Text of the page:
Sunday 29 December 2013

Festive birding 28th December 2013

The minute I published my previous post I knew in my bones that something would happen to confound me and make me look foolish. This duly happened on Thursday 26th December when news broke that a 'strange guillemot' that had been frequenting Portland Harbour for a few days prior to Boxing Day had finally been identified as no longer a 'strange guillemot' after all but a Brunnich's Guillemot, an extreme rarity, way south of it's normal winter range in northern Scandinavia and a much desired bird for any self respecting birder to see. If they do occur in the UK they are almost unheard of away from the far north of Scotland, Shetland being a favourite location if they wander and often those that are found soon succumb.This one I believe was the forty third to be found in the UK

So you can imagine the stir this one made as, for once, it was readily and reasonably accessible, on the mainland of the UK and apparently in robust health. Many plans, I am certain, were laid the length and breadth of Britain and families abandoned as birders made their way as fast as possible to Portland Harbour. Heroically I resisted the urge and remained at home to comply with family festivities and frankly I felt the better for it. If I had upped sticks and gone immediately I would only feel guilty and not have enjoyed the experience as much as I should. So Thursday and Friday were out and I made plans to go on Saturday which in itself was fortuitous as the weather conditions on Friday were very bad with high winds, making viewing an auk on the sea difficult to say the least. Saturday's forecast bode much better with light winds and only the occasional shower to contend with.

I contacted Terry, Badger, Clackers and Andy without delay. Terry was keen to go, Badger decided to drive down from his family Christmas get together in Lincolnshire that very night and then return the next night, Clackers confirmed he was also ready and willing whilst Andy decided to remain at his family home in Suffolk. We were set to go at 5.30am on Saturday, meeting Terry at Badger's home and Terry would make the three hour drive with us in his car to Portland. I went to bed early but as usual sleep eluded me as the pending excitement of Saturday was just too much to contain. Finally I drifted off. My personal start tomorrow would be at 4.30am from my home to get to Badger's house via collecting Clackers on the way. Getting on for 1am and my mobile pings a text alert. 'What the.......?'  Clackers. A text advising that he could not make it due to food poisoning and was as he spoke suffering the awful consequences. I was now wide awake again. Oh well. I lay there in a semi comatose state half sleeping half awake. I got up at four. Had I been asleep? It did not feel like it. Downstairs for a quick slice of toast and tea before departure. How are England doing in the cricket? I turned on the TV. Sky brought the inevitable news of yet another England batting collapse. I turned the TV off, tried to forget about the cricket and headed off into a cold Cotswold night, the car slipping slightly on the icy country roads.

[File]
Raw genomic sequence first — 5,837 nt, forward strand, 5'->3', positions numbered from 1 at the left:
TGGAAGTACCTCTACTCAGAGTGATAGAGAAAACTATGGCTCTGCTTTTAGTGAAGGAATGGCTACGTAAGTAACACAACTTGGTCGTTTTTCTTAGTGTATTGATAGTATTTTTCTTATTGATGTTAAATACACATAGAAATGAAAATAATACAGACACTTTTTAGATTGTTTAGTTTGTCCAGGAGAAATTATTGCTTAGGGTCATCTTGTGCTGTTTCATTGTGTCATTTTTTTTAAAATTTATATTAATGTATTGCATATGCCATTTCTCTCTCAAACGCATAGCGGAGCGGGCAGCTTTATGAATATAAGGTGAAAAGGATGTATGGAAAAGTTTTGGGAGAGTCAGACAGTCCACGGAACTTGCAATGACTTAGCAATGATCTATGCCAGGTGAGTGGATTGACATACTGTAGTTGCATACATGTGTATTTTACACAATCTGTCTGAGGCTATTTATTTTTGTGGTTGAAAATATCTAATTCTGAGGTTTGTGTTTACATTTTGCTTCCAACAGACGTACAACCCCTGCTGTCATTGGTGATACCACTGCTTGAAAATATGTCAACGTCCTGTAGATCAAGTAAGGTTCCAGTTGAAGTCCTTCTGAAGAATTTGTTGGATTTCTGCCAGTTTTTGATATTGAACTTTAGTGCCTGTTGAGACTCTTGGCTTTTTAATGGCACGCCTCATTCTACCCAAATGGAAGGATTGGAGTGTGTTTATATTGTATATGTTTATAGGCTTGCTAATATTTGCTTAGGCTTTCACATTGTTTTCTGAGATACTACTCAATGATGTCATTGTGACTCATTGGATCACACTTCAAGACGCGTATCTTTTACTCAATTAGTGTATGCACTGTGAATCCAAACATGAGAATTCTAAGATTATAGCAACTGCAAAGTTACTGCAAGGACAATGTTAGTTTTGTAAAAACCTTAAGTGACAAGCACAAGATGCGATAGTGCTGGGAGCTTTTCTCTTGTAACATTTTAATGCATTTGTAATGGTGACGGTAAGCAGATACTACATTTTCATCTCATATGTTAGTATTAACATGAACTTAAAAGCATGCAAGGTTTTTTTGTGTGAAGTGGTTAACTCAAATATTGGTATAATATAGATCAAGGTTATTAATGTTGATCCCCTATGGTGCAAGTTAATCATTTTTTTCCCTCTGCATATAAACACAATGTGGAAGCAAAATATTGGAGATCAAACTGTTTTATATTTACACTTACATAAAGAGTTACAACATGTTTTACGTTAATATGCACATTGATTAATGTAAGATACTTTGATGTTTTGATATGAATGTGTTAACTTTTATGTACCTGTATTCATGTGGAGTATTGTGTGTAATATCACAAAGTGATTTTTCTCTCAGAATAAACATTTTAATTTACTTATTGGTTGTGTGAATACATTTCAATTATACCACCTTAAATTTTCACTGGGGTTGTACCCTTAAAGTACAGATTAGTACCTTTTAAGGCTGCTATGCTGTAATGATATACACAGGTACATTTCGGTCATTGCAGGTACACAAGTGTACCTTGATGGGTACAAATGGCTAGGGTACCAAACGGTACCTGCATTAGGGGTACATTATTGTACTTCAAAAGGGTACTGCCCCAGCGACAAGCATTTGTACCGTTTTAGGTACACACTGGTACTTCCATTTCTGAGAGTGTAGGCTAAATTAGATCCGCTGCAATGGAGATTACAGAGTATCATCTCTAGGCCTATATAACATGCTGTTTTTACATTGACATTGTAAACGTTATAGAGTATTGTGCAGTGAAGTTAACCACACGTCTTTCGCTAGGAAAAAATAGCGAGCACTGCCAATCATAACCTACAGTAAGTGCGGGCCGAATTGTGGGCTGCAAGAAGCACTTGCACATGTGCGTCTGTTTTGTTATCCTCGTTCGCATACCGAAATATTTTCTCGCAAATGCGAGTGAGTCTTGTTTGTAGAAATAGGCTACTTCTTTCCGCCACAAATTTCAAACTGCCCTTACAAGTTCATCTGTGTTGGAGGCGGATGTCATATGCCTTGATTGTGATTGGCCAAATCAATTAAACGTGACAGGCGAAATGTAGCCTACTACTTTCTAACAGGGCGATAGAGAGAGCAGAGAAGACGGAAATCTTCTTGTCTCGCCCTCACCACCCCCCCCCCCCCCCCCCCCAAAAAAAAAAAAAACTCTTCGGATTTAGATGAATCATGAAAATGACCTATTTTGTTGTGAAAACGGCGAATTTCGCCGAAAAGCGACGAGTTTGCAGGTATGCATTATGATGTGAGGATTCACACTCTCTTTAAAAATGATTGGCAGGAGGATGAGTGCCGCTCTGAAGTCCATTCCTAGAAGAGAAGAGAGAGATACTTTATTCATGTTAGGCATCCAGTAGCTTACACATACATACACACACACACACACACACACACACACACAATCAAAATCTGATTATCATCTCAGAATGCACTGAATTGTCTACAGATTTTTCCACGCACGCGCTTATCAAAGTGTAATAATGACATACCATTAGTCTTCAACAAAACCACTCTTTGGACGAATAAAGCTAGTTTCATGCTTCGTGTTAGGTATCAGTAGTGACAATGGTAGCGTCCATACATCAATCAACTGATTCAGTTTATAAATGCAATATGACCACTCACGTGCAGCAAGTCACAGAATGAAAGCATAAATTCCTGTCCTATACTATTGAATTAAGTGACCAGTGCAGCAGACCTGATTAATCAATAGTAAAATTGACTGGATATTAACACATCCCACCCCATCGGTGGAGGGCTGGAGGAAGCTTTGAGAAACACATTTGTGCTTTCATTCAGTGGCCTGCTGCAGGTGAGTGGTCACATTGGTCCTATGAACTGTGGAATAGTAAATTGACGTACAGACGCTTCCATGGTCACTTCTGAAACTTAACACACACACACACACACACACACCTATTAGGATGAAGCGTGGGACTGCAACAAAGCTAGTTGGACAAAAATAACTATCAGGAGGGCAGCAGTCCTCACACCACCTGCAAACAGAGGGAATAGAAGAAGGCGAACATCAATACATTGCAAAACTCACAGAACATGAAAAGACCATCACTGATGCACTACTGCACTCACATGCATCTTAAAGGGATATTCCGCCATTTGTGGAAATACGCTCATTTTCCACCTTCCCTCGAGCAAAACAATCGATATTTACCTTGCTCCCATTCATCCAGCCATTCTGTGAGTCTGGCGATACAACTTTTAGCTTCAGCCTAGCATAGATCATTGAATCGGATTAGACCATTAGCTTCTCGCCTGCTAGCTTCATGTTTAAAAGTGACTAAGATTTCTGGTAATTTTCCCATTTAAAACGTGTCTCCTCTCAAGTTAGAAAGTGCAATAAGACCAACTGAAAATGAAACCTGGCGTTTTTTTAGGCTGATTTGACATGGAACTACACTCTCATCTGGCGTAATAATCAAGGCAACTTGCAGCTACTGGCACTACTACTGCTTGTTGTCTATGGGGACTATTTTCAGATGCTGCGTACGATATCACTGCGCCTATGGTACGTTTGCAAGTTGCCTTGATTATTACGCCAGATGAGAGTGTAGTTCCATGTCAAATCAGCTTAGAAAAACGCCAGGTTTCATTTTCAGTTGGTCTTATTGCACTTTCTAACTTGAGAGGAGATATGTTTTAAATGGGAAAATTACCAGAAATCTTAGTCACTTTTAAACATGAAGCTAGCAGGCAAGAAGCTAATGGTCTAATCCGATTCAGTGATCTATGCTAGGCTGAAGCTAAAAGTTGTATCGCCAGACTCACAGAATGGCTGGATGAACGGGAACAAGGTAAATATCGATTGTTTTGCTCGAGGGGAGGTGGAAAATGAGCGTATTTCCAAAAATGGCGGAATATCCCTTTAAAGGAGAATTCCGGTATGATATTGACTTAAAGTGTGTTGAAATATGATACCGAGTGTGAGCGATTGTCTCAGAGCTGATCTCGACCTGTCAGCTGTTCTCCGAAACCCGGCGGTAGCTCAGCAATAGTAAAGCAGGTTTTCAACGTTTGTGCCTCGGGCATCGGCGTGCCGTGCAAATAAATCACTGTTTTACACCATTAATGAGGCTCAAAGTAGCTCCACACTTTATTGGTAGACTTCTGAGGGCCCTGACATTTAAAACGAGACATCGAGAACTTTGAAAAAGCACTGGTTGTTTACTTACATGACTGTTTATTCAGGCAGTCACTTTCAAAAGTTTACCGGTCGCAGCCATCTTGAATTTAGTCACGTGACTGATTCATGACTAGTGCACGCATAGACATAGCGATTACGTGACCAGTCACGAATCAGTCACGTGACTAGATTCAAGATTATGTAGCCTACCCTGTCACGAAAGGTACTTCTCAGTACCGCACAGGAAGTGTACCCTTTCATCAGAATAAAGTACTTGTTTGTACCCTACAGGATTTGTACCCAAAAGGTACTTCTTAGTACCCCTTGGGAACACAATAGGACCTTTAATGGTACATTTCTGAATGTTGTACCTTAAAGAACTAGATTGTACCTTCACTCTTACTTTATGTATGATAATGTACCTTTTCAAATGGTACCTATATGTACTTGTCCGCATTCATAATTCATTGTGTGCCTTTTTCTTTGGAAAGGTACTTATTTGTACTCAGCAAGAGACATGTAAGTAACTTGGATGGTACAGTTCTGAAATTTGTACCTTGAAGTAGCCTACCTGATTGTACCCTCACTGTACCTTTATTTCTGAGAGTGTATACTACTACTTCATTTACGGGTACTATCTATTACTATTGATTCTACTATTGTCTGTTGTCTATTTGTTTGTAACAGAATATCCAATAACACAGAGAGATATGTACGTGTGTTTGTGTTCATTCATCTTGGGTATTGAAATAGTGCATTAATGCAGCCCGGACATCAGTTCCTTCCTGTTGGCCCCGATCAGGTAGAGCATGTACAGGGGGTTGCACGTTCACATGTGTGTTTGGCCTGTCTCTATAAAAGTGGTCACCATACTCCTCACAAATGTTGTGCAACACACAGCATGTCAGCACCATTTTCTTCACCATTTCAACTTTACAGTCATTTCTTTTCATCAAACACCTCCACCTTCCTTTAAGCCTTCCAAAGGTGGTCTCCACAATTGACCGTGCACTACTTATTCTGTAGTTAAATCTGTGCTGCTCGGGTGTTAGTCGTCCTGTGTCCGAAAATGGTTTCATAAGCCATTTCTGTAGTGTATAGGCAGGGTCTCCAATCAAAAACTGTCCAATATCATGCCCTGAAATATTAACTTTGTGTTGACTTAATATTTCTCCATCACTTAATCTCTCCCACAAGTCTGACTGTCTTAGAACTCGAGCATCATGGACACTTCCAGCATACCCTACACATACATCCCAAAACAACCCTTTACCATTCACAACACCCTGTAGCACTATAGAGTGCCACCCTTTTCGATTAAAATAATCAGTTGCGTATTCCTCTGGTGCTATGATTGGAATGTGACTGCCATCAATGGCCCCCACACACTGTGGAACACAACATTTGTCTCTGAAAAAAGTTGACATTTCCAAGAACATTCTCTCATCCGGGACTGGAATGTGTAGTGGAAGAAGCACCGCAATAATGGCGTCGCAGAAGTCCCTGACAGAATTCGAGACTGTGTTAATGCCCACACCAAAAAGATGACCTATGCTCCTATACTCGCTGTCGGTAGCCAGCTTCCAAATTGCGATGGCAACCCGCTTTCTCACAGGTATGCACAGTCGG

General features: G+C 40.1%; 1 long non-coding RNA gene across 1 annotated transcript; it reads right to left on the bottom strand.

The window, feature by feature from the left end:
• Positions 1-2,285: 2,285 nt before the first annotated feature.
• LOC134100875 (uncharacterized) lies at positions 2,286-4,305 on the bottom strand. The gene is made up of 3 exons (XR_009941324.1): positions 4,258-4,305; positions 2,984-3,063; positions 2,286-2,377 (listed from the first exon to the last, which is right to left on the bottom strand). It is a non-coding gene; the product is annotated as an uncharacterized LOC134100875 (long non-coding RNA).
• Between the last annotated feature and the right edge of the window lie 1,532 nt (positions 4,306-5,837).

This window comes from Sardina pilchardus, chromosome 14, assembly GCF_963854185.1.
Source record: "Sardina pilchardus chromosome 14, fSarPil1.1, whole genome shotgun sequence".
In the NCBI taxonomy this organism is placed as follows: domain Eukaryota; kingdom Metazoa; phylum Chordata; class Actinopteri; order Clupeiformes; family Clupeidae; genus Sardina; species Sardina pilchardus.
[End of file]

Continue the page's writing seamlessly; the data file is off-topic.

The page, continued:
Terry and Badger were ready and waiting when I arrived so with a quick transfer of all my gear into Terry's car we were away and back into the night. Few cars were around at this early hour as we drove south into the enveloping darkness. I tried to remain awake but it was hopeless and I nodded off, waking and dozing at intervals on the journey and finally coming to my senses as we approached Weymouth with dawn just breaking. We were soon at the designated area around Portland Harbour and drew up in a car park where we could see other birders that were already getting set to look for the Brunnich's Guillemot. It was cold and windy as we left the car, not as forecast. The ghost of Michael Fish hung in the air. We scanned the bay. A Little Egret flew low, showing startlingly white in the dull light and against the steel grey sea. A distant Guillemot brought a flurry of excitement. The cold wind made my sleepy eyes water. Then the pager advised that the Brunnich's Guillemot had already been seen this very morning but further along between the Castle and the Aqua Centre by the Marina. We were in the wrong car park and the wrong place! 

Hurriedly we got back into the car and off we went the short distance required. We took a wrong turning. Wrong direction. A rapid U turn and back onto the right road and then making a left turn we quickly came to an enormous car park that was free, yes free, in Portland! Crammed with birders and cars, everyone with a quiet purpose to their actions. We made our way rapidly to the adjacent promenade cum sea wall that skirted around yet another area of cold sea between the Castle and the Marina.